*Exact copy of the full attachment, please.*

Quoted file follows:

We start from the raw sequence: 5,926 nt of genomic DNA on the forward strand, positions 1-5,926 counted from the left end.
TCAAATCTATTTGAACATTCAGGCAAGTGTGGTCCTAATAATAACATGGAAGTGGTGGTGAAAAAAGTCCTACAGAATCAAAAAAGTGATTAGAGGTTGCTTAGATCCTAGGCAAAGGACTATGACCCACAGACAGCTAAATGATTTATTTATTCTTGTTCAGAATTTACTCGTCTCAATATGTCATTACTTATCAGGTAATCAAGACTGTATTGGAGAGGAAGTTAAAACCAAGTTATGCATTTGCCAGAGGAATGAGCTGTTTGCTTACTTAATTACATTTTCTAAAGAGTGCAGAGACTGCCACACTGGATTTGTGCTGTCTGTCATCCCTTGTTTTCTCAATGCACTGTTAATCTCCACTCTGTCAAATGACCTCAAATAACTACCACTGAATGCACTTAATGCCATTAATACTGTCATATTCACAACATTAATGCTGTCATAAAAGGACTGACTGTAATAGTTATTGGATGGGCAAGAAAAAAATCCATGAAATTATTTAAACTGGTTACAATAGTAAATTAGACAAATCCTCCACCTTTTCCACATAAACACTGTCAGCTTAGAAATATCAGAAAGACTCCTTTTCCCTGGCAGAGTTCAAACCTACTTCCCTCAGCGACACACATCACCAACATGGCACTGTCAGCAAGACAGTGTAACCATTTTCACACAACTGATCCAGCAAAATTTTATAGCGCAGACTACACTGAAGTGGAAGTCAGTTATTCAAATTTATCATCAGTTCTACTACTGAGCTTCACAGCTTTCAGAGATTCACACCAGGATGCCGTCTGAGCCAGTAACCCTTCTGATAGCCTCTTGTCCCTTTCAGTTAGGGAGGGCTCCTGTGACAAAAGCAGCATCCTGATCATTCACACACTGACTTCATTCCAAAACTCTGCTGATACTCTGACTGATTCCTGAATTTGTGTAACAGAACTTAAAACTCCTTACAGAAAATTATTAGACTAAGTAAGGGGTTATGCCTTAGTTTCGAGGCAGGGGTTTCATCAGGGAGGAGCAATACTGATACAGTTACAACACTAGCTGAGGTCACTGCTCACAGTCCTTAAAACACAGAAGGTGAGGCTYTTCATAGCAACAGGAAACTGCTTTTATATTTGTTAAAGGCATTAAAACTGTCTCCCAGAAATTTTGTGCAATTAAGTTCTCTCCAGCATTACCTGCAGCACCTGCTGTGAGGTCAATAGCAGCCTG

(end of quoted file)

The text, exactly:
We start from the raw sequence: 5,926 nt of genomic DNA on the forward strand, positions 1-5,926 counted from the left end.
TCAAATCTATTTGAACATTCAGGCAAGTGTGGTCCTAATAATAACATGGAAGTGGTGGTGAAAAAAGTCCTACAGAATCAAAAAAGTGATTAGAGGTTGCTTAGATCCTAGGCAAAGGACTATGACCCACAGACAGCTAAATGATTTATTTATTCTTGTTCAGAATTTACTCGTCTCAATATGTCATTACTTATCAGGTAATCAAGACTGTATTGGAGAGGAAGTTAAAACCAAGTTATGCATTTGCCAGAGGAATGAGCTGTTTGCTTACTTAATTACATTTTCTAAAGAGTGCAGAGACTGCCACACTGGATTTGTGCTGTCTGTCATCCCTTGTTTTCTCAATGCACTGTTAATCTCCACTCTGTCAAATGACCTCAAATAACTACCACTGAATGCACTTAATGCCATTAATACTGTCATATTCACAACATTAATGCTGTCATAAAAGGACTGACTGTAATAGTTATTGGATGGGCAAGAAAAAAATCCATGAAATTATTTAAACTGGTTACAATAGTAAATTAGACAAATCCTCCACCTTTTCCACATAAACACTGTCAGCTTAGAAATATCAGAAAGACTCCTTTTCCCTGGCAGAGTTCAAACCTACTTCCCTCAGCGACACACATCACCAACATGGCACTGTCAGCAAGACAGTGTAACCATTTTCACACAACTGATCCAGCAAAATTTTATAGCGCAGACTACACTGAAGTGGAAGTCAGTTATTCAAATTTATCATCAGTTCTACTACTGAGCTTCACAGCTTTCAGAGATTCACACCAGGATGCCGTCTGAGCCAGTAACCCTTCTGATAGCCTCTTGTCCCTTTCAGTTAGGGAGGGCTCCTGTGACAAAAGCAGCATCCTGATCATTCACACACTGACTTCATTCCAAAACTCTGCTGATACTCTGACTGATTCCTGAATTTGTGTAACAGAACTTAAAACTCCTTACAGAAAATTATTAGACTAAGTAAGGGGTTATGCCTTAGTTTCGAGGCAGGGGTTTCATCAGGGAGGAGCAATACTGATACAGTTACAACACTAGCTGAGGTCACTGCTCACAGTCCTTAAAACACAGAAGGTGAGGCTYTTCATAGCAACAGGAAACTGCTTTTATATTTGTTAAAGGCATTAAAACTGTCTCCCAGAAATTTTGTGCAATTAAGTTCTCTCCAGCATTACCTGCAGCACCTGCTGTGAGGTCAATAGCAGCCTG